Aptly named, these Galapagos birds are perhaps the most iconic of all avian species on the archipelago for the fantastic color of their feet. Ranging from deep sea blue to brilliant turquoise, these famous webbed feet are on full display during their breeding season — every eight or nine months. The mating dance includes a proud display of the feet by the males, using a rising and falling slapping that attracts the female gaze. When evaluating the prowess of their potential mates, female Blue-footed boobies prefer the bright turquoise color, as it signifies more robust nutrient levels and therefore a greater ability to catch small fish such as anchovies.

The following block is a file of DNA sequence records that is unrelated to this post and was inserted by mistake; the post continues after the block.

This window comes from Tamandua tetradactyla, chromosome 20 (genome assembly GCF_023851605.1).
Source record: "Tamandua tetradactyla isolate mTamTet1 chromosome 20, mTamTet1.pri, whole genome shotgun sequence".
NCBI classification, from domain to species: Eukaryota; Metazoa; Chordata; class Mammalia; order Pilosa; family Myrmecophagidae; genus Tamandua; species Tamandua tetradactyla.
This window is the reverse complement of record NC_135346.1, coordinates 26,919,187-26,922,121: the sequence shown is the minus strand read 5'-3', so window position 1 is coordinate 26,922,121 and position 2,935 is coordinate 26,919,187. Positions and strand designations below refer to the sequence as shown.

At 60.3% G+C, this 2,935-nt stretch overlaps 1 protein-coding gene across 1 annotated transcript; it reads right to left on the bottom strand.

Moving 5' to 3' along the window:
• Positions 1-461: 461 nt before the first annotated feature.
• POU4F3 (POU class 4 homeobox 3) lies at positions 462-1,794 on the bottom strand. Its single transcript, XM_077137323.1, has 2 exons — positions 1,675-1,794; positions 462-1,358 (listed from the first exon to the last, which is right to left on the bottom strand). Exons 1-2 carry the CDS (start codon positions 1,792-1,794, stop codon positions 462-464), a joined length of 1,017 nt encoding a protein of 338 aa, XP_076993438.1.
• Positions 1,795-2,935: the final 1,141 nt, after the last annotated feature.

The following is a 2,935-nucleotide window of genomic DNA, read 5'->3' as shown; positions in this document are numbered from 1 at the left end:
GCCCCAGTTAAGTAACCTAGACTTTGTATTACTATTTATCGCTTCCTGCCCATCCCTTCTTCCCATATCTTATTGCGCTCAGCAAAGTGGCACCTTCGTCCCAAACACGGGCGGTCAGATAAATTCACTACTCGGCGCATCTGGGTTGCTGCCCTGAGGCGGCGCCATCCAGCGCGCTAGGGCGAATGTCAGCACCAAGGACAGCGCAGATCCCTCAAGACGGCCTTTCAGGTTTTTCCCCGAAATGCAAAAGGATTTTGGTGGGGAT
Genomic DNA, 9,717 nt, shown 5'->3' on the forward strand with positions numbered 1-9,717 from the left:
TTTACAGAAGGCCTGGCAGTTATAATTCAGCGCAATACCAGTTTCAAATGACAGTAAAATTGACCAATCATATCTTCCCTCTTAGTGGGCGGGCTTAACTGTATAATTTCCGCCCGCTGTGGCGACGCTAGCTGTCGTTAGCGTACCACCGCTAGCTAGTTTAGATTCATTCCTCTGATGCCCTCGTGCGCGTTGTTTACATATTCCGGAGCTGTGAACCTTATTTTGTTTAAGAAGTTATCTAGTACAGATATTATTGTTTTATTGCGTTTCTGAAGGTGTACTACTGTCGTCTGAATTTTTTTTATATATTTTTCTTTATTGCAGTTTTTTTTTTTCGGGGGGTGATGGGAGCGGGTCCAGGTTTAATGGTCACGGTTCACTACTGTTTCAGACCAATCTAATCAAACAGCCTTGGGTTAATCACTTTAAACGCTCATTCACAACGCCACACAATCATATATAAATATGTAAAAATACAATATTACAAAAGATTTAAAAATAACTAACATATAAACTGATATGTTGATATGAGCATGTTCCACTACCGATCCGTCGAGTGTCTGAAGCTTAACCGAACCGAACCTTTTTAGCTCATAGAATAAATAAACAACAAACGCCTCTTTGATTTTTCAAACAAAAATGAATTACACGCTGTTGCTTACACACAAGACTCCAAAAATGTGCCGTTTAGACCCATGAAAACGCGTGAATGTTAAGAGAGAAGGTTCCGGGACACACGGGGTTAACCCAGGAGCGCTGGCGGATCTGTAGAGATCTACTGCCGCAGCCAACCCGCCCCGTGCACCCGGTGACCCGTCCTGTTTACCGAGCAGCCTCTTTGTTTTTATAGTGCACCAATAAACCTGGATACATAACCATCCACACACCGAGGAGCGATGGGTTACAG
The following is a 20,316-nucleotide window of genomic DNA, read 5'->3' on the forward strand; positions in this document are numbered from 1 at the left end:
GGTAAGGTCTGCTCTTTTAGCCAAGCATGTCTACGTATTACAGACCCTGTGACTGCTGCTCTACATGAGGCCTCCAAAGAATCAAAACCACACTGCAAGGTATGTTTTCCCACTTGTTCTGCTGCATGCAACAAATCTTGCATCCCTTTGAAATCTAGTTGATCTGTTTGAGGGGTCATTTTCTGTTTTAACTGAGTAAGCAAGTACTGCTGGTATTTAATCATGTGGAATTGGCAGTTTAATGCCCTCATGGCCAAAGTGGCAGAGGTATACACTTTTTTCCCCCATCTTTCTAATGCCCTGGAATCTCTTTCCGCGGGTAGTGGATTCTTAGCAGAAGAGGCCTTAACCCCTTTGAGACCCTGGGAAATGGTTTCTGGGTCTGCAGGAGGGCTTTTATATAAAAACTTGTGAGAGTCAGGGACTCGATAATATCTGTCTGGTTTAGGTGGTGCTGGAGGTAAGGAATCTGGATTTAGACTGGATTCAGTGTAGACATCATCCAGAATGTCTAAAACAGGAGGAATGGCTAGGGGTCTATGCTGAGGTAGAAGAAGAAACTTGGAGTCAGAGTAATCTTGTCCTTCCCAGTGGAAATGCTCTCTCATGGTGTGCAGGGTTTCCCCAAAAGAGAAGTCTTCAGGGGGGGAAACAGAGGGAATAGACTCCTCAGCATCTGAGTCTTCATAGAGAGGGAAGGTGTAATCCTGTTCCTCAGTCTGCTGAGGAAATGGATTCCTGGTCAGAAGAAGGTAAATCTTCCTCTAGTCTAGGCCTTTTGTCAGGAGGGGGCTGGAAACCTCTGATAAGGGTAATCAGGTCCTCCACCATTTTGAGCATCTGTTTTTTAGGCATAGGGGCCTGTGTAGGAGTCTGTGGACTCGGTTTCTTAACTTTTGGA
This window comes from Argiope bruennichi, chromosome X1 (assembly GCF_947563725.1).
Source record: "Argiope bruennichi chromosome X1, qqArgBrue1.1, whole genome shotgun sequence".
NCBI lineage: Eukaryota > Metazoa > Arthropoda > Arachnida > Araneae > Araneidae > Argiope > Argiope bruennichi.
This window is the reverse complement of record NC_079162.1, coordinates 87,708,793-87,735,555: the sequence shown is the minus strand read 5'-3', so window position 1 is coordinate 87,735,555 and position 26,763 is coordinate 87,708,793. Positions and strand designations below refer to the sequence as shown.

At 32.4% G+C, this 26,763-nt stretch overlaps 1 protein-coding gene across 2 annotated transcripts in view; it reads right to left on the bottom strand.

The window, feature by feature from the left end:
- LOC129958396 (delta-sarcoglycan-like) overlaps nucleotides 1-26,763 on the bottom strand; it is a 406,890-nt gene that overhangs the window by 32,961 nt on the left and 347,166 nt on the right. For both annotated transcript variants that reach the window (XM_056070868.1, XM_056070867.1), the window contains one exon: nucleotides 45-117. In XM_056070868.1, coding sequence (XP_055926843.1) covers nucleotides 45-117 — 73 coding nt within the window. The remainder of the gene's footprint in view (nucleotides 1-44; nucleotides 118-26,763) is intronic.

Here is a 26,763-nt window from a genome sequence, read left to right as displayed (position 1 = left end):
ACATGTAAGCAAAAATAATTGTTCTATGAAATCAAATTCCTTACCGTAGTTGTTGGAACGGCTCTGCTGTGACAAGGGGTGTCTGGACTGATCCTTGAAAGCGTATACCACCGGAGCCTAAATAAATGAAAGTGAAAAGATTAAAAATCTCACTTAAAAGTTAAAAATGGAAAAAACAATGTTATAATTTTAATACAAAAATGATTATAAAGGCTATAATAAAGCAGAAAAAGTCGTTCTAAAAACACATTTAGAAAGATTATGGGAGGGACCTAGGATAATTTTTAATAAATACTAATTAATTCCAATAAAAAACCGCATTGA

While blue-footed boobies can be found along the Pacific coast of Peru and Ecuador, and even in some parts of Pacific Mexico, the endemic subspecies in the Galapagos make up about half of the world’s blue-footed booby population. With a wingspan of almost five feet, these creatures look somewhat silly on land and positively impressive when hunting at sea — known to dive at high speeds and pursue fish when underwater as well. Not considered threatened, you can find these resplendent seabirds throughout the Galapagos Islands.